Windows Vista includes an agent that can prevent a Windows Vista-based client from connecting to your private network if it lacks current security updates or lacks virus signatures. Network Access Protection can be used to protect your network from remote access clients as well as local area network (LAN) clients. The agent reports Windows Vista client health status, such as having current updates and up-to-date virus signatures installed, to a server-based Network Access Protection enforcement service. A Network Access Protection infrastructure, included with Windows Server Code Name Longhorn, determines whether to grant the client access to your private network or to a restricted network.


Network Access Protection can enforce health requirements for mobile computers, remote computers, and computers directly connected to your private network. Often, users who travel with their computers are unable to connect to your private network for weeks at a time. When they do connect, their connections might be so brief that their computers do not have time to download the latest updates, security configuration settings, and virus signatures. Therefore, mobile computers are often in a less-healthy state than other computers. Network Access Protection improves the security of these mobile computers by ensuring that the latest updates are installed before users connect to your private network.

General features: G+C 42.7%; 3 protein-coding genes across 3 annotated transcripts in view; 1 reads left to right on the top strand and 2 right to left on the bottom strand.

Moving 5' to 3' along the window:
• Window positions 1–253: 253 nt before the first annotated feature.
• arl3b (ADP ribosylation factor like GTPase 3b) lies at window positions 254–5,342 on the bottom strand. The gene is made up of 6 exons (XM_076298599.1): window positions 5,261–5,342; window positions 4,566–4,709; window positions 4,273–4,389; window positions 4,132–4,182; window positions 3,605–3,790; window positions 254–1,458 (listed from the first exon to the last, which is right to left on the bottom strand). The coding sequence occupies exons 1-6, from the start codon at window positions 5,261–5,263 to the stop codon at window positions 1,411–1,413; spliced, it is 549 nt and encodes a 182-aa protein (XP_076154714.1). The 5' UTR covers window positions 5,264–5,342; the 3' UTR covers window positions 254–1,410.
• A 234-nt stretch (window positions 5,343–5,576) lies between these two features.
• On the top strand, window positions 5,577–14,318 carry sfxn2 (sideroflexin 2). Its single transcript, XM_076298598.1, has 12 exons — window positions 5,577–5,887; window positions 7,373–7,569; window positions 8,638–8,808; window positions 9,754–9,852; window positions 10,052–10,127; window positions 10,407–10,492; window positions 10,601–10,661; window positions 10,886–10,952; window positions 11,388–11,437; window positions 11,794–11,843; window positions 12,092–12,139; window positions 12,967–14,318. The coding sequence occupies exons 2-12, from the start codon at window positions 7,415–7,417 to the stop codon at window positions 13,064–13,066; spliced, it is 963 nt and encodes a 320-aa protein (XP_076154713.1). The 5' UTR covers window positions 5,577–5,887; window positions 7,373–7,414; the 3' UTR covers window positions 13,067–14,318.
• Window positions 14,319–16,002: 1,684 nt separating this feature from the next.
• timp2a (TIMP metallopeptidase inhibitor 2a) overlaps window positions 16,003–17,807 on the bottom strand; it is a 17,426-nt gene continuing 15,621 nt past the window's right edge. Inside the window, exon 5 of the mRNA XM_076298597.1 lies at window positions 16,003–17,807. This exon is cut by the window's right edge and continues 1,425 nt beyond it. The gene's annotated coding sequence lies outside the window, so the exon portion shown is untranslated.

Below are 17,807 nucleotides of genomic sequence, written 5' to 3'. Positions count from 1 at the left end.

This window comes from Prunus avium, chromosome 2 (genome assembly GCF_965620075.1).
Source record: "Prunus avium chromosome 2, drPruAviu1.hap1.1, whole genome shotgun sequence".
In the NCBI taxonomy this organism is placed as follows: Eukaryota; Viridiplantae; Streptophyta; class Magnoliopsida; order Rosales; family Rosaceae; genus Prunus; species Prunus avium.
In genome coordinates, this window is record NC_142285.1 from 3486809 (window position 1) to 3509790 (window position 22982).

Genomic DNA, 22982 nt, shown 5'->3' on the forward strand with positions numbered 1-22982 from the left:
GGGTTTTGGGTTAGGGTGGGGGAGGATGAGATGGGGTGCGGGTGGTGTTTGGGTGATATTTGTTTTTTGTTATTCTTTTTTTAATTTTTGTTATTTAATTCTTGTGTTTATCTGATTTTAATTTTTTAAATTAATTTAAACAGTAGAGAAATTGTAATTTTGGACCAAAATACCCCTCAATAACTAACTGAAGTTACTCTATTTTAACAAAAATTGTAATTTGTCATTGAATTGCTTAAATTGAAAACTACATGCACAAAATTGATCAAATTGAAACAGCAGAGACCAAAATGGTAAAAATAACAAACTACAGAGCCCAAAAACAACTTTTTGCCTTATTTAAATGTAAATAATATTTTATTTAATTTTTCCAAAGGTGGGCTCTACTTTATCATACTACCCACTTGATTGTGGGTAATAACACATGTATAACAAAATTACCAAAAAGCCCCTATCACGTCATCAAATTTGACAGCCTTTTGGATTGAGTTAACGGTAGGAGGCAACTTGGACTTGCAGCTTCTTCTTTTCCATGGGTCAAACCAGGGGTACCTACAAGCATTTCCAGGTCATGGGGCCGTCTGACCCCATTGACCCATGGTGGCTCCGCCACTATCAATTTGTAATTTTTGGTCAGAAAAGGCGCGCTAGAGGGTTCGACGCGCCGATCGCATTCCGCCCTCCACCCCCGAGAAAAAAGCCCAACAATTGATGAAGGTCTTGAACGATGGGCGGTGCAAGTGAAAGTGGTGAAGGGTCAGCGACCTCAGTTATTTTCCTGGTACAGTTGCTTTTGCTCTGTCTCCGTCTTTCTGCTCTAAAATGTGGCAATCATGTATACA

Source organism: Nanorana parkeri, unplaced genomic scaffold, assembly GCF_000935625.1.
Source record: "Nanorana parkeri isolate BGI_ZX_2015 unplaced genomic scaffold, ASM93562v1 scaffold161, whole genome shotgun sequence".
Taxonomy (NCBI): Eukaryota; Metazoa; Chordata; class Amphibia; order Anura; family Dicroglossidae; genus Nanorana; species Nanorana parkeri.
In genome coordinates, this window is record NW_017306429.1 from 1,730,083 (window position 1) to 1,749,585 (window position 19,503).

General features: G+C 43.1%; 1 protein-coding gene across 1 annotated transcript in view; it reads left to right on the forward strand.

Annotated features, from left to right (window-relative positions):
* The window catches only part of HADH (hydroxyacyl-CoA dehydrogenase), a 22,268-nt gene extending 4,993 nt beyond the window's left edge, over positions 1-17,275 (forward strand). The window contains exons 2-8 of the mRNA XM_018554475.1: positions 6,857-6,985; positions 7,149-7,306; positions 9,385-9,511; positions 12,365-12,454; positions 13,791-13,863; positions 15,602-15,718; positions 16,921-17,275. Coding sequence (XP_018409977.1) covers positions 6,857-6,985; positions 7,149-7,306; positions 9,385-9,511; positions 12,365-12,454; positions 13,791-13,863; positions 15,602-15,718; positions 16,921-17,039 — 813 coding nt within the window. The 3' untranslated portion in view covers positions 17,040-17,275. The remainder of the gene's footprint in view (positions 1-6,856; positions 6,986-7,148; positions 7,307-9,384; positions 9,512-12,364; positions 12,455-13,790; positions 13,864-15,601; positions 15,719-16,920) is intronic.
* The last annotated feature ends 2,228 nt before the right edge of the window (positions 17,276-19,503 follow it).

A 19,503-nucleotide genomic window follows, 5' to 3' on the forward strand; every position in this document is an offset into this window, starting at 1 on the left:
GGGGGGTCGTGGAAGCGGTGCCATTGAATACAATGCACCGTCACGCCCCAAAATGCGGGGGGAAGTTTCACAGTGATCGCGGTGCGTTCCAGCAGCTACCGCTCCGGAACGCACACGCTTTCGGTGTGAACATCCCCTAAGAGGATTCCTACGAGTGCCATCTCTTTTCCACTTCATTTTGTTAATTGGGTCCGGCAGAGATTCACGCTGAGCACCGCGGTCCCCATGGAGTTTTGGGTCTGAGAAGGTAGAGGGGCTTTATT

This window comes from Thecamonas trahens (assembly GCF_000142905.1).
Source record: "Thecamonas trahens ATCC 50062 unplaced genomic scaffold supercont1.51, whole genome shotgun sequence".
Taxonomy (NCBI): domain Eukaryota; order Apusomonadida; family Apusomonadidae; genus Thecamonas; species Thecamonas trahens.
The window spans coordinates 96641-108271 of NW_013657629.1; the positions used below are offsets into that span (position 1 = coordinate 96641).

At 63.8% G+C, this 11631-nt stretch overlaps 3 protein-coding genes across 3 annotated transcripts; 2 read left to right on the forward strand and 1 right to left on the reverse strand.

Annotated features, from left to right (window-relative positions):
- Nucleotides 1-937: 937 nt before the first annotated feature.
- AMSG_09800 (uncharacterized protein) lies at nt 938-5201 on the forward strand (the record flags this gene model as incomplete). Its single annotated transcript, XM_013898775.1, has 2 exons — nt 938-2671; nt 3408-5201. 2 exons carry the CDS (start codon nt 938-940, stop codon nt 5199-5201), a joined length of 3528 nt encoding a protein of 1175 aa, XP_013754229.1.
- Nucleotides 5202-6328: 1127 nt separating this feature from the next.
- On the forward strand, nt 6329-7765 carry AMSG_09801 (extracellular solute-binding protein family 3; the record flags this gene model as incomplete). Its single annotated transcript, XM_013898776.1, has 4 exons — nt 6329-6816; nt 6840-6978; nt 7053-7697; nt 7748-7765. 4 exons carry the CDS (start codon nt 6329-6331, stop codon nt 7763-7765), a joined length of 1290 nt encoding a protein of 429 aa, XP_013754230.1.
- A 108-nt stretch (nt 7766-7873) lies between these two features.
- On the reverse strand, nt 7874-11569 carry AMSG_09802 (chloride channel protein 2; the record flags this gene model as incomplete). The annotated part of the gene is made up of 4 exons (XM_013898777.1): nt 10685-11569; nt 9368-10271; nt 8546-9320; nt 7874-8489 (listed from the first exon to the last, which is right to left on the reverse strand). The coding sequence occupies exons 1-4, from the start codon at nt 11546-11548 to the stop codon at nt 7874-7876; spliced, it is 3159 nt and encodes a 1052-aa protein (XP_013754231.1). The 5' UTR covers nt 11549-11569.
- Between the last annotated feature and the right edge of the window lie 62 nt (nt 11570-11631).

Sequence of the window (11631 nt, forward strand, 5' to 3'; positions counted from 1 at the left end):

DNS Enhancements for IPv6